Sunday, August 7, 2011

Disease Among The Troops

Disease swept through the crowded army camps. Young soldiers from rural areas had never been exposed to common contagious diseases and thousands were felled by measles, chickenpox and mumps.

Black troops showed proportionately higher rates of disease and mortality. Black soldiers were diagnosed with anemia twice as frequently as white troops, and among those who had been in slavery in the southeast, there was a high incidence of intestinal worms.

Disease made its way into the civilian population. Thousands died from yellow fever and malaria. Physicians believed these diseases were caused by the vapors given off by swamps. The term “malaria” was derived from the Italian Mala Aria, meaning “harmful air”.

Yellow fever was a highly contagious and deadly disease. In 1864 it ravaged the town of Newbern, North Carolina. Union forces had won a victory there is 1862 and continued to hold Newbern as a base to the end of the war. Their physicians battled other epidemic diseases among the troops and the civilians.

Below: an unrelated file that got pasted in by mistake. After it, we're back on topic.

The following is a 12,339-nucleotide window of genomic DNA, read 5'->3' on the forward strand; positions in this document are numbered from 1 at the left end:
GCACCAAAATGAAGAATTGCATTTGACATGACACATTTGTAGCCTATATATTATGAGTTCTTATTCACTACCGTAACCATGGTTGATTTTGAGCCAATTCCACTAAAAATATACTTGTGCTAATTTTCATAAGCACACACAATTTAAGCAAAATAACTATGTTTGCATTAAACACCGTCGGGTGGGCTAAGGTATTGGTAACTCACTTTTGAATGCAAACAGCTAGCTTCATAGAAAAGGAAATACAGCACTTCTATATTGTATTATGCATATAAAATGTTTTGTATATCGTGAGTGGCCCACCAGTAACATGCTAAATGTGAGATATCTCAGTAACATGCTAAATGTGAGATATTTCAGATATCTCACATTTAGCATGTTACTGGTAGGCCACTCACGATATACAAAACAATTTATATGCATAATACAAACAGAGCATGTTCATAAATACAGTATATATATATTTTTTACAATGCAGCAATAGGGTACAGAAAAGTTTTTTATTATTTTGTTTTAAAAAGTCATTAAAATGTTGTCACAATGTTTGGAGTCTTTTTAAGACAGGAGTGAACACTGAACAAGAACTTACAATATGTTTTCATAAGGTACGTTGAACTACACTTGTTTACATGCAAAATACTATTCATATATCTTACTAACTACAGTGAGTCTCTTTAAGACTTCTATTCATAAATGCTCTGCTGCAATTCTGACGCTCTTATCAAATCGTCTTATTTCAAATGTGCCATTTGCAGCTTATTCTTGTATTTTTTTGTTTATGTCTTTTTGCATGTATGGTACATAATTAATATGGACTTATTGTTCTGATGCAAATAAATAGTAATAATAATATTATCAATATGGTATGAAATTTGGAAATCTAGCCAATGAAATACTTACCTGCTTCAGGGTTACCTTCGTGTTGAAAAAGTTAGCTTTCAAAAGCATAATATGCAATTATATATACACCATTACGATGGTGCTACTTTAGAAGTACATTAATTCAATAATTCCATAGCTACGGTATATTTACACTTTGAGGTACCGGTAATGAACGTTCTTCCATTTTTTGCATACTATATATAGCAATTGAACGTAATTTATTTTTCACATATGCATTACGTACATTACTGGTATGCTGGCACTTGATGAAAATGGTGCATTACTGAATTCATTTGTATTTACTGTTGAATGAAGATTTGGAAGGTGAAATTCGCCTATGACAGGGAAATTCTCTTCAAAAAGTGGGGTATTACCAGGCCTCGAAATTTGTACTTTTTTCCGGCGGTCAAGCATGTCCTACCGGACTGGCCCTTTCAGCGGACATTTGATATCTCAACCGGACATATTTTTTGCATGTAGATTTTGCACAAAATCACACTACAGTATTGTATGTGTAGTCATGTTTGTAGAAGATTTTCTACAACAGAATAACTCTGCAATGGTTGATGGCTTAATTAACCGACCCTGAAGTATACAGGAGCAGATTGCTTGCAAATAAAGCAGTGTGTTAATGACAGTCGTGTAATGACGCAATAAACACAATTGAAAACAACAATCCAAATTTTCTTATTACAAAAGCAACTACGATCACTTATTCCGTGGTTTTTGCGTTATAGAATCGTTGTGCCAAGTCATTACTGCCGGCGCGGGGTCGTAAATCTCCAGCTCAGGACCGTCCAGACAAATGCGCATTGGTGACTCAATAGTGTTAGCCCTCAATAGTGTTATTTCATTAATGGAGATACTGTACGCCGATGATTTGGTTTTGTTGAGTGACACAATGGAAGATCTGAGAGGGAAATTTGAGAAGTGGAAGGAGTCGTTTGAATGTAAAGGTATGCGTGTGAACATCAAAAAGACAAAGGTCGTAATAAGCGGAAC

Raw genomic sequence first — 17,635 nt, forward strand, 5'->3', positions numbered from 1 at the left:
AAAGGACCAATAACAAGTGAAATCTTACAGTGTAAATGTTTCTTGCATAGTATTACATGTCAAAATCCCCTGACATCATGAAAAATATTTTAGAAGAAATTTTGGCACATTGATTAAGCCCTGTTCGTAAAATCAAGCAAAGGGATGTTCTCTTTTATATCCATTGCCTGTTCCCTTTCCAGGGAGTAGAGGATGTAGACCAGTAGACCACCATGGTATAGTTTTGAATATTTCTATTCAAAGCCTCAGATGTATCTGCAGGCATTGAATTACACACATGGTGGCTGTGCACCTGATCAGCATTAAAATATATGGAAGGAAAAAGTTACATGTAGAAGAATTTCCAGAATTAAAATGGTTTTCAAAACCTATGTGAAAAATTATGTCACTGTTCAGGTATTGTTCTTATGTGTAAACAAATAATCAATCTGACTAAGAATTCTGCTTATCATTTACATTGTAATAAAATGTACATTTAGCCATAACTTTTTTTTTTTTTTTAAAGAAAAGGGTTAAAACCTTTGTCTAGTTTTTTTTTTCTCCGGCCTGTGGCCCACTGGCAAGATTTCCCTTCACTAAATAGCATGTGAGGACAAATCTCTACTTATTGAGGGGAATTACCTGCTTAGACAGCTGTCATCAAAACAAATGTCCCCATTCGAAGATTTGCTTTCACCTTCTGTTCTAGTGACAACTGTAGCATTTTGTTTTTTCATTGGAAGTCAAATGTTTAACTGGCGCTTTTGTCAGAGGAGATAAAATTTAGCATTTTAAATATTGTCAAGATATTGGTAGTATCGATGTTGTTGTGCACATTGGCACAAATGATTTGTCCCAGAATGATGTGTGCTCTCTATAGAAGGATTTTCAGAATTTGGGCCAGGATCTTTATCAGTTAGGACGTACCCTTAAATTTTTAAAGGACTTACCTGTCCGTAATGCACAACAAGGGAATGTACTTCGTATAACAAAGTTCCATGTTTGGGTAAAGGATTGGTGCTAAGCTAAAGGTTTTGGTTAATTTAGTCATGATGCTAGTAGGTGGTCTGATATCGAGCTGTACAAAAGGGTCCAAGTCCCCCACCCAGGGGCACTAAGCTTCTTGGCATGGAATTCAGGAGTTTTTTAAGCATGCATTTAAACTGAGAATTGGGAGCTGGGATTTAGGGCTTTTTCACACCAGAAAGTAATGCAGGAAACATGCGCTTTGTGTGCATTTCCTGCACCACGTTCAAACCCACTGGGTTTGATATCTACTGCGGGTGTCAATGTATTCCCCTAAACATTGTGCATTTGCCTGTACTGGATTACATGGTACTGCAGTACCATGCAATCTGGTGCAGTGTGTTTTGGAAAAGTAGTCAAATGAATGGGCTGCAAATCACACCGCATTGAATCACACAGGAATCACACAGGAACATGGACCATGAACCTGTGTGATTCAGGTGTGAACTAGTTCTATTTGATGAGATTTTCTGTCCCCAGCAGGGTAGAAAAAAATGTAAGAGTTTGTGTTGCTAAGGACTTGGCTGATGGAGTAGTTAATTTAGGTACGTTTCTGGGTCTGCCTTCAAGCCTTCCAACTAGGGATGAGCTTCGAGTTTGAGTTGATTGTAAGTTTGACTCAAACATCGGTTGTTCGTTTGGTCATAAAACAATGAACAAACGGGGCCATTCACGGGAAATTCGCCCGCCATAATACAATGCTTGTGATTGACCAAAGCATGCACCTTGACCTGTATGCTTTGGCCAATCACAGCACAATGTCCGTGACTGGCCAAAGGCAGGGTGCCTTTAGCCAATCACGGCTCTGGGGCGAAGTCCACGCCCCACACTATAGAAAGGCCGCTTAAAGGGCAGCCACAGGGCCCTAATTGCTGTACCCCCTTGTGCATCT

“Malarial poison” was another name for the swamp vapors that were believed to cause malaria. The doctors in Newbern treated an outbreak by putting the patients into a hot bath. While a hot bath wouldn’t have cured the disease, bathing the patient probably had other beneficial effects, such as discouraging the fleas that carried typhus and the flies that carried typhoid fever.

One of the few epidemic diseases that could be held in check was smallpox. The smallpox vaccine and quinine for malaria were some of the only prophylactic drugs available.


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